We journalists are fond of disseminating news, or information that is new or previously unknown.
But today I’m going to tell nearly every one of you something that we’ve known for some months now, on the theory that one or two of you will be backing out of your caves on Labor Day weekend with the intention of driving somewhere.
Just to get your attention, I’ll put it the way Caltrans does on its variable message signs on all routes leading into the Bay Area:
I was giddy with excitement last night when I went through the Carquinez Bridge toll plaza and realized that Saturday there’d be one extra FasTrak-only lane and that that stupid no-lane approach would be changed to a 3,000-foot FasTrak-only lane.
For those of you unfamiliar with the way of ETC (electronic toll collection), using the FasTrak lanes at the Carquinez often involves crossing a white line, as if you weren’t supposed to use FasTrak.
I guessed that the reasoning behind it was something like, “if you have an electronic toll tag, you must know where you’re going,” and “if you’re a tourist and paying cash, you ought to be scared Read the rest of this entry »
I wanted to believe that the collapse of the Interstate 35W bridge in Minneapolis would spark a renaissance in infrastructure maintenance.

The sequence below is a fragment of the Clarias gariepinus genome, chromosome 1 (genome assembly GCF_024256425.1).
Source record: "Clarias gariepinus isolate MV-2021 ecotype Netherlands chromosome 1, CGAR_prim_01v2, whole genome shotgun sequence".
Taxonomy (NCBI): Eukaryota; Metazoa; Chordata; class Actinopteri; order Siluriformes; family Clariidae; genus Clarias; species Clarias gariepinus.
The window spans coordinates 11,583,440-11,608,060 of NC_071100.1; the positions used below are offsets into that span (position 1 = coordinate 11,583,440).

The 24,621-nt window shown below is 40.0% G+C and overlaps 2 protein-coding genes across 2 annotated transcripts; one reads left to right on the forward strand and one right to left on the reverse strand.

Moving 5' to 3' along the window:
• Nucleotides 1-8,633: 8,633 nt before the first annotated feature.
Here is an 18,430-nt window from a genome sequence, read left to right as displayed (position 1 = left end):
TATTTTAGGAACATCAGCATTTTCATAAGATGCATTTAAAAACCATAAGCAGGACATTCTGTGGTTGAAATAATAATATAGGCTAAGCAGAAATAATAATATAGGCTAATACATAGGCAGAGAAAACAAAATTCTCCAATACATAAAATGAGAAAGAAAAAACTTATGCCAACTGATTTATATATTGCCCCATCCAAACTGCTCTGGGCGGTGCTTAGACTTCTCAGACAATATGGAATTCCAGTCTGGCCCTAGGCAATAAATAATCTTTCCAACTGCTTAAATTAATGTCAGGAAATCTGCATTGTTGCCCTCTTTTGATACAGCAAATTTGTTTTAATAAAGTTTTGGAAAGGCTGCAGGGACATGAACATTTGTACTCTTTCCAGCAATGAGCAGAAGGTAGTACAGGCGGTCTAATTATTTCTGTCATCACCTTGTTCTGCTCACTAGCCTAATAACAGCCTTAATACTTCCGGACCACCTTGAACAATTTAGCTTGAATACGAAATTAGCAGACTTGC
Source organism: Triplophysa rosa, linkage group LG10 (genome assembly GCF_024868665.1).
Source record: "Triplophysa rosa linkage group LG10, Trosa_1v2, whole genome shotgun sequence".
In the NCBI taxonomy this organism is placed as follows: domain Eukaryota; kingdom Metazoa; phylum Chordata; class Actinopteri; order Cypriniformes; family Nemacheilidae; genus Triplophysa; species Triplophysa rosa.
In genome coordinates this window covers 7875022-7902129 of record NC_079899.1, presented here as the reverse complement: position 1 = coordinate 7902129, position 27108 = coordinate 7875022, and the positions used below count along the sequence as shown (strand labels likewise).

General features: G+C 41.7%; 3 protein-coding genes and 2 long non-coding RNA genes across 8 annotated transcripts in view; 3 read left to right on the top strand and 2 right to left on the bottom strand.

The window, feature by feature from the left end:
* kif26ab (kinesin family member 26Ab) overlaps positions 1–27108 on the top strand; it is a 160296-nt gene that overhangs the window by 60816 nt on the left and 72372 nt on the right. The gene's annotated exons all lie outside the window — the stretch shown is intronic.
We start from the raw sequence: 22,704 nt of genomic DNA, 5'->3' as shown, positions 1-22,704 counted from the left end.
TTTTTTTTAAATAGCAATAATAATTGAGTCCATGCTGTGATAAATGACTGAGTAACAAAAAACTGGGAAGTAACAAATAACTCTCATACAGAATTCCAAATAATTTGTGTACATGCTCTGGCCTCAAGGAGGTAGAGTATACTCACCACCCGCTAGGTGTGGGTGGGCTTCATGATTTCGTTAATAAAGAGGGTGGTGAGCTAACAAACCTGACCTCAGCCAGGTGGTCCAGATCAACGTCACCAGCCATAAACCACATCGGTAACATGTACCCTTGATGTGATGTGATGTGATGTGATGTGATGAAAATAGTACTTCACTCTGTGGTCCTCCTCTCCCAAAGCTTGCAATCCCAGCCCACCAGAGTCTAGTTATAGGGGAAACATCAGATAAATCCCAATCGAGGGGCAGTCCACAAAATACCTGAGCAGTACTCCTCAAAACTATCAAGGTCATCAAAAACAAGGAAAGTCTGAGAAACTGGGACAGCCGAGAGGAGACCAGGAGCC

To any causal observer, it has. There are bills in Congress, inspections by Caltrans and panel discussiosn on the radio talking about this terrible problem of how our highways, bridges, levees and aqueducts are so badly looked after that a major bridge can pitch commuters into the Mississippi during rush hour.
It isn’t the first time a big bridge has collapsed, and legislatures have been spurred to action, boldly proclaiming their Read the rest of this entry »
My apologies for disappearing for yet another hiatus. Last week I moved from a rental to the house we bought. It was supposed to have been Berkeley, from which I would have had what many would consider a normal commute to our large white office building near Oakland Coliseum.
Alas, my son signed up for biochemistry. That was my undoing.
As if all my histrionics over the MacArthur Maze collapse weren’t enough, someone is making a movie about the April 29 gasoline tanker truck mishap.
I know this because they interviewed me today for the movie, and it was so cool.
The short movie, with the working title of “Amazing,” is being done by the same people who brought us the Emmy Award-winning “The Bridge So Far,” which featured my predecessor, Sean Holstege, as one of two journalist talking heads for the comedic documentary.
On the occasion of the recent 50th anniversary of the creation of the BART bureaucracy, I noted the prescience of members of the commission that decided the Bay Area really needed a rapid transit system. They said that new freeways, which Los Angeles had pinned its hopes on, could not solve traffic congestion by themselves.